In this book, Reuven Brenner argues that people bet on new ideas and are more willing to take risks when they have been outdone by their fellows on local, national, or international scales. Such bets mean that people deviate from the beaten path and either gamble, commit crimes, or come up with new ideas in art, business, or politics, and ideas concerning war and peace in particular. By using evidence on gambling, crime, and creativity now and during the Industrial Revolution, by examining innovations in English and French inheritance laws and the emergence of welfare legislation, and by looking at what has happened before and after wars, Brenner reaches the conclusion that hope and fear, envy and vanity, sentiments provoked when being leapfrogged, make humans race.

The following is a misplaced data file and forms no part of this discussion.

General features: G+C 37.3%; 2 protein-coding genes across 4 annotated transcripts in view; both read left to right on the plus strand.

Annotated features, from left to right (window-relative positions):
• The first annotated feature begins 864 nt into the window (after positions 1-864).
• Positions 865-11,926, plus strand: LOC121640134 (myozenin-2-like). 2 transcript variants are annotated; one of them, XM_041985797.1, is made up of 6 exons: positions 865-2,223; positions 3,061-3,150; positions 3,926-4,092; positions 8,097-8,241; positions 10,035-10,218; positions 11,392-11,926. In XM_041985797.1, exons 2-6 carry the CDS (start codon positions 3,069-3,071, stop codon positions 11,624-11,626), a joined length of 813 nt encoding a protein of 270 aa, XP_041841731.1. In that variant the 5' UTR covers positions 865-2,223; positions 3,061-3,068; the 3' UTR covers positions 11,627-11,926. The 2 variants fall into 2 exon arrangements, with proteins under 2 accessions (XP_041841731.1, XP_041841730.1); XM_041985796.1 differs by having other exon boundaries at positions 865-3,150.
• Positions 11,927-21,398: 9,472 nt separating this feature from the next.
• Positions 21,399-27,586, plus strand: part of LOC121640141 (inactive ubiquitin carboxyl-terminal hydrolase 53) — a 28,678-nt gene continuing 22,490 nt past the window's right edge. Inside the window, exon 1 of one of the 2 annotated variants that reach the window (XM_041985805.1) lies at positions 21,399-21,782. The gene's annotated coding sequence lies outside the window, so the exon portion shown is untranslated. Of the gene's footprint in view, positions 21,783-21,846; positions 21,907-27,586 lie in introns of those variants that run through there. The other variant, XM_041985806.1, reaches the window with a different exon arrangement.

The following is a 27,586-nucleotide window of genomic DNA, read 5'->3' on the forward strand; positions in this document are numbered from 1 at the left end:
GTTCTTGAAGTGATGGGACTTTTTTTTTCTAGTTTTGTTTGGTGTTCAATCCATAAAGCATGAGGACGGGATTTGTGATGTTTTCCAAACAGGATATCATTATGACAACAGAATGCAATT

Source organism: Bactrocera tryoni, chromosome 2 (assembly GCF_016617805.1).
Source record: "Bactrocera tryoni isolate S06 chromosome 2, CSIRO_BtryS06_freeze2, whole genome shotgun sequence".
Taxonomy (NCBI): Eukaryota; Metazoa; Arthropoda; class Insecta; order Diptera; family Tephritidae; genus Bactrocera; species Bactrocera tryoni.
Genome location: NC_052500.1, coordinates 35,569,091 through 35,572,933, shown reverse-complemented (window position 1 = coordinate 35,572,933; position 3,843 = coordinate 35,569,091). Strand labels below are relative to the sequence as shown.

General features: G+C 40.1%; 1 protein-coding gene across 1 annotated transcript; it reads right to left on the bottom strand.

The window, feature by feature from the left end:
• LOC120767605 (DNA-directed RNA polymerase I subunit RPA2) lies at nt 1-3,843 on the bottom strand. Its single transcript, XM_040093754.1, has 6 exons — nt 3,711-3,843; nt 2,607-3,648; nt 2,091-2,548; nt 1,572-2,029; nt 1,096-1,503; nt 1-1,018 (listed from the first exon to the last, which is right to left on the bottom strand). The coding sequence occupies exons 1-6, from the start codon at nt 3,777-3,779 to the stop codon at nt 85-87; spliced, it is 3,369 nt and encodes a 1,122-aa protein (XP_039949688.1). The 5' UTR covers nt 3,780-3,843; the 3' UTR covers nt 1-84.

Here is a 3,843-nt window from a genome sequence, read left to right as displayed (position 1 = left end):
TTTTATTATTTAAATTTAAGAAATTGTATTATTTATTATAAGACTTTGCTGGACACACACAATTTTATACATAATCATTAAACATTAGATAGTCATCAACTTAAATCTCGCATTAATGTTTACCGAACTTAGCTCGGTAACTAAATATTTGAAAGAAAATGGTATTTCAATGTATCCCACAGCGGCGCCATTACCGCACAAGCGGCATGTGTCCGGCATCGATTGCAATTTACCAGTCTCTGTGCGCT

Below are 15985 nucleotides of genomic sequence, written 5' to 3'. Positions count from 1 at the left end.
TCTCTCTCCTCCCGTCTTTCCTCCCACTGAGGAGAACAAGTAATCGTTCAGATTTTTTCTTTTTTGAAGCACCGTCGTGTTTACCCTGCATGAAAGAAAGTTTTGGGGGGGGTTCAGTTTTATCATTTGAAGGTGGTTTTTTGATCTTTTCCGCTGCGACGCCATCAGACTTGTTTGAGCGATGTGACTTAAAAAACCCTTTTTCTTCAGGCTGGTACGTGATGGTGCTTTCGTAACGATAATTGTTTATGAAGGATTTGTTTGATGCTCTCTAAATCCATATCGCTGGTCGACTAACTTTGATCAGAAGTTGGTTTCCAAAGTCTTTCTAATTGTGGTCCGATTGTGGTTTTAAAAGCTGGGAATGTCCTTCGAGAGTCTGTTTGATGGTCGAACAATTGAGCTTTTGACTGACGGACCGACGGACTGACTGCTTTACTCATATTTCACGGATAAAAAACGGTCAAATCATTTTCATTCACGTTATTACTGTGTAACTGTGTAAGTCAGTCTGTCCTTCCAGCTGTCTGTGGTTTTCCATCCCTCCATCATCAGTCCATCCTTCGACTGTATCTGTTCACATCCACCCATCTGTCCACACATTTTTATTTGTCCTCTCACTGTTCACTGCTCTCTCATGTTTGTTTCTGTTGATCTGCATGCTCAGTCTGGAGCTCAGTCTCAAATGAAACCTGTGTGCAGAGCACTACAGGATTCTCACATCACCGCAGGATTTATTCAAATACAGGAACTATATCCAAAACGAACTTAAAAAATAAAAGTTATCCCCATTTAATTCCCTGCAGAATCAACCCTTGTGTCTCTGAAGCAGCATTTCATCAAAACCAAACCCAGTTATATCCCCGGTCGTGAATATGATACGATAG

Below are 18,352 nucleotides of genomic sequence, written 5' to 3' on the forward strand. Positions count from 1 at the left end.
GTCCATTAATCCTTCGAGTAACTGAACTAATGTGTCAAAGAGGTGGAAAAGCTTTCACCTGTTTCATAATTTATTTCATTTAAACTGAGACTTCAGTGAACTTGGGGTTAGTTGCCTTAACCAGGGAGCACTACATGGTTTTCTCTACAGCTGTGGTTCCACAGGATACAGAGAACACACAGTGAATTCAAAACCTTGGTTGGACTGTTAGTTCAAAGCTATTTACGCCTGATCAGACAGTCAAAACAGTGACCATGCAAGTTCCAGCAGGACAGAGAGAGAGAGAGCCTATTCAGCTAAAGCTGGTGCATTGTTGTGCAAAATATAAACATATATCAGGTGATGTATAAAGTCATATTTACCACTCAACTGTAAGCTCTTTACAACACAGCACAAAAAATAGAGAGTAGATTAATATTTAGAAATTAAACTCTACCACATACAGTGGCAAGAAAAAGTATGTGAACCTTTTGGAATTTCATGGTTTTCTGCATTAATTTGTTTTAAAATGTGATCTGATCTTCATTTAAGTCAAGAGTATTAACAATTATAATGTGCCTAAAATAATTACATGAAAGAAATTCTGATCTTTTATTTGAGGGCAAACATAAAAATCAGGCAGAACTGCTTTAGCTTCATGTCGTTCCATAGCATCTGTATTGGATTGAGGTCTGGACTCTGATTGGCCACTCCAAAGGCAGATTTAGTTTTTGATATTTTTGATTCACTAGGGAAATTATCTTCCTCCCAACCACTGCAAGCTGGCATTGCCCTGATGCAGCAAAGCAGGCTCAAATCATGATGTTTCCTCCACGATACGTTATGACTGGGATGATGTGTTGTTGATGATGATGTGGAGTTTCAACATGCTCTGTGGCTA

The essays in this volume analyze the growing stresses of demographic trends in the United States and their implications for policymakers. They describe projections for U.S. birth rates, changing family patterns, age-dependency ratio, immigration, geographical distribution, income distribution, and international standing. This book was published under the auspices of the Committee for Economic Development in Washington, DC.
For years, anthropology has brought the lives and beliefs of "exotic" peoples to audiences in the West. Diagnosing America: Anthropology and Public Engagement reveals the power of anthropological description and analysis when applied to social, economic, and political problems in the contemporary United States and demonstrates the urgent need for this work.